NO LAW REG­U­LATES HIGH TEM­PER­A­TURES IN AIR­PLANE CABINS

The Denver Post - - NEWS -

Ev­ery day, tens of thou­sands of U.S. air­line pas­sen­gers set­tle into their seats, lower the win­dow shades and reach up to twist the air vents with­out the ben­e­fit of some­thing that might do even more to keep them cool: a rule set­ting tem­per­a­ture lim­its in­side the cabin.

Air­lines have their own guide­lines — some al­low the mer­cury to hit 90 de­grees — and fed­eral reg­u­la­tions cover air flow and, gen­er­ally, pas­sen­ger safety and com­fort.

But au­thor­i­ties don’t say how hot is too hot when a plane sits — a fact il­lus­trated this sum­mer when a mother hold­ing her beet-red in­fant had to plead to be let off a broil­ing re­gional jet stuck on the tar­mac at Den­ver In­ter­na­tional Air­port.

Emily France said she and her 4-month-old son, Owen, swel­tered aboard the 50-seat “oven with wings” be­fore they were al­lowed off briefly and then re­boarded. She and the baby even­tu­ally were taken away by am­bu­lance.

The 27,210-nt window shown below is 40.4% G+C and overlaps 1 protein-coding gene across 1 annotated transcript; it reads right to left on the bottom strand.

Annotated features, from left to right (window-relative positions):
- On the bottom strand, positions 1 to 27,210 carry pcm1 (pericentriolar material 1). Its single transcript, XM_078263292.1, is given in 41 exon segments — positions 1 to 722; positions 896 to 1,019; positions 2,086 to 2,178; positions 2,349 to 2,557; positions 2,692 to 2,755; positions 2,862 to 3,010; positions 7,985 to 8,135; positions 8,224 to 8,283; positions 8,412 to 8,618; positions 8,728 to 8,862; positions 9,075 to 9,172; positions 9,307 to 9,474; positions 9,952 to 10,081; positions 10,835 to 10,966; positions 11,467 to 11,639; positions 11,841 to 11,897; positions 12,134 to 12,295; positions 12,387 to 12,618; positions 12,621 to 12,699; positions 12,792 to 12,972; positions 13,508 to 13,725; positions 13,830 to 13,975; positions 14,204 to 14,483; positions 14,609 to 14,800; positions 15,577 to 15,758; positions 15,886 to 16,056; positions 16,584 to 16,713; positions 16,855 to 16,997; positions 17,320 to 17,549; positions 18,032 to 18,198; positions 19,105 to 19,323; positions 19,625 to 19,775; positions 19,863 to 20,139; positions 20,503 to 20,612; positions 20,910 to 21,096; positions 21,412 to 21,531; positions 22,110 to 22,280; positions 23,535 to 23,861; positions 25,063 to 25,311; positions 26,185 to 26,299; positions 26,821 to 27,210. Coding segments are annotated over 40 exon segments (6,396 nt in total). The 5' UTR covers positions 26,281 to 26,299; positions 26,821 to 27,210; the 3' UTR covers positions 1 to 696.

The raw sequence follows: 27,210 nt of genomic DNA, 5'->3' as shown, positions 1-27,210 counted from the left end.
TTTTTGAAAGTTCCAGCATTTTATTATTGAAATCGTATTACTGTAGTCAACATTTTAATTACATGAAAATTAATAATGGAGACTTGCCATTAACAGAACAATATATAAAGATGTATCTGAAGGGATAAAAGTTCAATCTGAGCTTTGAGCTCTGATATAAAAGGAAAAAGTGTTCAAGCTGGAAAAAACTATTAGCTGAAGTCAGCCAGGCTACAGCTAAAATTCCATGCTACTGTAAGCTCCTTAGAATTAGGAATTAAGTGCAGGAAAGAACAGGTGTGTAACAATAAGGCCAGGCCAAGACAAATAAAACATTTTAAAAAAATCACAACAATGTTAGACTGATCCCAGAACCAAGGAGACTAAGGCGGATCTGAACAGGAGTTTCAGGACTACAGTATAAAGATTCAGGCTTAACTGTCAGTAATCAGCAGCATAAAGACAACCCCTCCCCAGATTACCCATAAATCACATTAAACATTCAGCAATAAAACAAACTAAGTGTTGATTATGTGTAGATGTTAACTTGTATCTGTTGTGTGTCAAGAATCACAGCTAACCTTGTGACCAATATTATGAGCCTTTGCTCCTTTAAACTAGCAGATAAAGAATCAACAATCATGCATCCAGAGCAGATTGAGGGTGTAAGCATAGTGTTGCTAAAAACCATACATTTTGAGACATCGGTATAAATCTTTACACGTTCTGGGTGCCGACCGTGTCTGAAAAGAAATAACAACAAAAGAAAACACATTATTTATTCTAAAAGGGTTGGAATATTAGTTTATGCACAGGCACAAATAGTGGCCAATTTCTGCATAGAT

The FAA de­clined to com­ment cabin tem­per­a­ture rules. And it ex­pects air­lines to “take ap­pro­pri­ate ac­tion if a cabin tem­per­a­ture con­di­tion oc­curs on the ground that could po­ten­tially af­fect pas­sen­ger safety.” The As­so­ci­ated Press

AFP file

A 1930s pho­to­graph shows U.S. avi­a­tor Amelia Earhart, who van­ished in 1937 on a globe­span­ning flight.

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